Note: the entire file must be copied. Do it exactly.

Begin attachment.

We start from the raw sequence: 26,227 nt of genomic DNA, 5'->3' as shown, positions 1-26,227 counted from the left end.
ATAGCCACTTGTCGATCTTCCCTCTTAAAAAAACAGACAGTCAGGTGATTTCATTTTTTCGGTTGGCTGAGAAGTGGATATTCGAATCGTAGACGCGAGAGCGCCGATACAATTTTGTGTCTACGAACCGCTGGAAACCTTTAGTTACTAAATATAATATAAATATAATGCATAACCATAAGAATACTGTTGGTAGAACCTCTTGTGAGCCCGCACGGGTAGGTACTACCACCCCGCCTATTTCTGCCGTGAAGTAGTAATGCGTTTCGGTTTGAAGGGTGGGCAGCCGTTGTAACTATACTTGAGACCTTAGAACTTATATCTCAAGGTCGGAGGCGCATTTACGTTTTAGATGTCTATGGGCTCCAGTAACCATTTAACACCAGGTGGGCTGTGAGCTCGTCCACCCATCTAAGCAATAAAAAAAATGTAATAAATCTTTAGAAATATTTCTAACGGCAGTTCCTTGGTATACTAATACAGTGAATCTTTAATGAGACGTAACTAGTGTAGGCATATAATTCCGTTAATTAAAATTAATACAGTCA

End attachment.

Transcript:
We start from the raw sequence: 26,227 nt of genomic DNA, 5'->3' as shown, positions 1-26,227 counted from the left end.
ATAGCCACTTGTCGATCTTCCCTCTTAAAAAAACAGACAGTCAGGTGATTTCATTTTTTCGGTTGGCTGAGAAGTGGATATTCGAATCGTAGACGCGAGAGCGCCGATACAATTTTGTGTCTACGAACCGCTGGAAACCTTTAGTTACTAAATATAATATAAATATAATGCATAACCATAAGAATACTGTTGGTAGAACCTCTTGTGAGCCCGCACGGGTAGGTACTACCACCCCGCCTATTTCTGCCGTGAAGTAGTAATGCGTTTCGGTTTGAAGGGTGGGCAGCCGTTGTAACTATACTTGAGACCTTAGAACTTATATCTCAAGGTCGGAGGCGCATTTACGTTTTAGATGTCTATGGGCTCCAGTAACCATTTAACACCAGGTGGGCTGTGAGCTCGTCCACCCATCTAAGCAATAAAAAAAATGTAATAAATCTTTAGAAATATTTCTAACGGCAGTTCCTTGGTATACTAATACAGTGAATCTTTAATGAGACGTAACTAGTGTAGGCATATAATTCCGTTAATTAAAATTAATACAGTCA